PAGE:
Delivered!: Sean Paul and the ‘Greatest Reggae Show on Earth’

Sean-PaulSumfest delivered!IMG_0052

After a 10 year absence from the Reggae Sumfest stage Sean ‘Dutty Paul’ Henriques returned as the proud prodigal son showing all and sundry that he had indeed worked on his craft, made hits, been charted with consistent international radio play, and with sales figures to show for it!

The self-styled ‘Greatest Reggae Show on Earth’ (we won’t go into that label in this post!!!) had indeed won with the decision to have Sean Paul perform on the 2014 line-up. If any one was in doubt that patrons turned out to see the Grammy Award-winning star, here is what I overheard as I settled into my spot after Future’s performance on International Night II:

‘I’m so pumped for Sean Paul right now, like my blood is pumping (breaks out in song… ‘Temperature..shelter you from the storm”‘)


I literally smiled to myself, first with understanding and also with glee. By 3:00 am the Catherine Hall venue was filled with patrons who hadn’t arrived for Sanchez’s 11:30pm entrance to the stage. In fact Sanchez’s performance was a bit premature and sent the artiste into a *drops mic* sudden departure from the stage. He eventually returned with some coaxing, but it was clear he was peeved because the organisers apparently insisted he ‘open for Tessanne’, so to speak. I digress however. Let me get back to Sean.

Just gimme di light..

Sooooo, I could really relate to that patron even though my blood wasn’t boiling. Well, maybe just a little. I was sufficiently hyped that I drove to the second city to see Sean Paul and to hear ONE song. I was excited about that Major Lazer feat. Sean Paul track which had become a hit in my heart. ‘Come on to me’ has the stamp of one of the hottest pop production ‘corporations’ this side of the Atlantic. I use that word ‘corporations’ advisedly but you can see for yourself what I mean at   

Major Lazer – Come On To Me ft. Sean Paul

To my delight, the music gods felt my need for excitement and insisted that it be immediately satisfied. How could my night have gotten any better? Not only did he perform ‘Come on to Me’ but it was the opening song for a 40 minutes set which included successive hits –

      COME ON TO ME          GET BUSY        GIVE IT UP TO ME‎

              GOT 2 LUV U    BABY BOY          HEY BABY       INFILTRATE


LIKE GLUE              GIMMIE DI LIGHT‎       WE BE BURNIN’         RIOT     



Hot Gyal Today

Leading up to the Sumfest appearance, a host of social media posts and promotional interviews appeared including OnStage with Winford Williams who asked questions about the artiste’s ‘relationship’ with his fans. In a ‘Full frequency’ state of mind the grammy kid made it clear on OnStage, and the Sumfest stage, that his fans are crucial to him as one who has had a burning desire to be a dancehall star from early school days.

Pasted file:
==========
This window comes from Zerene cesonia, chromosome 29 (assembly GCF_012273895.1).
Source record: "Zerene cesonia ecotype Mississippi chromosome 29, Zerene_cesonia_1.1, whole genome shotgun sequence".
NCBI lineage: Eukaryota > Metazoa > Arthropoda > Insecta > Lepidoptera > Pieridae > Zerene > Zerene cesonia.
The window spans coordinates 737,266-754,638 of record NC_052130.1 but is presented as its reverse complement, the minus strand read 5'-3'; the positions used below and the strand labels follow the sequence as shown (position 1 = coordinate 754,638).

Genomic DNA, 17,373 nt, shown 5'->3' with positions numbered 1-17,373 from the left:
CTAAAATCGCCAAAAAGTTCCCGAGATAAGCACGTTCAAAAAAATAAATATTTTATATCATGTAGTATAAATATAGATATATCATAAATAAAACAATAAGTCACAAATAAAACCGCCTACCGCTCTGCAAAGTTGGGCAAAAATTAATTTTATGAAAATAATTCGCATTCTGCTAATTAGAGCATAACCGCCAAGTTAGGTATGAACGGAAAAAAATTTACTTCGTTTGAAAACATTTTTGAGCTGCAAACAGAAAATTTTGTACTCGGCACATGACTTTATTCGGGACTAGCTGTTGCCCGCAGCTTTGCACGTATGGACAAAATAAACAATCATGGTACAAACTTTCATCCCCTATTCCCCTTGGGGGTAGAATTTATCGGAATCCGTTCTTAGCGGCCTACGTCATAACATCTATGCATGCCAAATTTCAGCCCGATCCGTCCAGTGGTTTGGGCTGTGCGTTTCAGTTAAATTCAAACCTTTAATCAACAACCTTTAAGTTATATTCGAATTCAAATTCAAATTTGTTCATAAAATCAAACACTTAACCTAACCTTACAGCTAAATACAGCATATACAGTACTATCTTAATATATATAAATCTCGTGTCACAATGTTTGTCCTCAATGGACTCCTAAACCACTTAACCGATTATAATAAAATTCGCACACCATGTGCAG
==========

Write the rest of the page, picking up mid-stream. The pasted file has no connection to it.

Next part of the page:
As dancehall and the wider Jamaican audience have held performers to high standards, there had always been a question about whether Sean Paul is really a dancehall artiste. The question was based on longstanding sentiments that Sean Paul’s absence from the Jamaican music and performance scene was based on lack of respect for his dancehall credentials which have been questioned in the face of massive sales numbers on singles such as Gimme Di Light and Temperature. While his international currency rose, his Jamaican currency seemingly diminished over the years.


Paul has been clear to underscore the hard work he has put in, waving the Jamaican flag which is always visible up front and centre on the stage when he performs. He has also been clear about the source of his support:

“The girls always support my career so I give thanks from year to year..” 

Returning with his Badda Banz, sizzling dance routines, electrifying visuals, mic man, pyrotechnics, confetti, and an international show after 4 album releases, the Sumfest crowd went ‘snapping’ (Nigerians use this instead of photographing sometimes), videotaping, and rising to their feet to the end of the set when everyone stood there without a need to go anywhere, unable to move, after the world class performance.


“Live and in living colour!”

I was clear that the Sumfest stage had been proverbially demolished as Sean Paul tomahawked his way into the hearts of many Jamaicans who doubted his depth and breadth. 

Afterall, tomahawking ain’t easy! We must collectively remember that the path to greatness is not for the swift, but for those who endure. 

Read more on Sean Paul’s Sumfest performance here.




Tessanne Won, Great, Now What? – Musings on Tessanne Chin on The Voice

This article was published on in April.

tessane cartoon

“Tessanne won the Voice!” That was what my wife screamed to me as the results from Season 5 of the American reality show, The Voice were announced.  Tessanne Chin, the Jamaican reggae-rock fusion singer who produced the wonderful album In Between Worlds, had won. Wow! I thought to myself with an unmistakable uneasiness. Why worry? Well The Voice to me has proven to be, as we say in the Caribbean, a bit of a sweet talker and like most sweet talkers, their intentions are not always the best.

The Voice, for those (un) fortunate enough to avoid this particular reality offering,
is a televised, season-long music competition which involves singers blind auditioning for coaches. If the auditions go well then the contestants get to choose which of the coach’s teams they will join, in the hope of that coach helping them facilitate…

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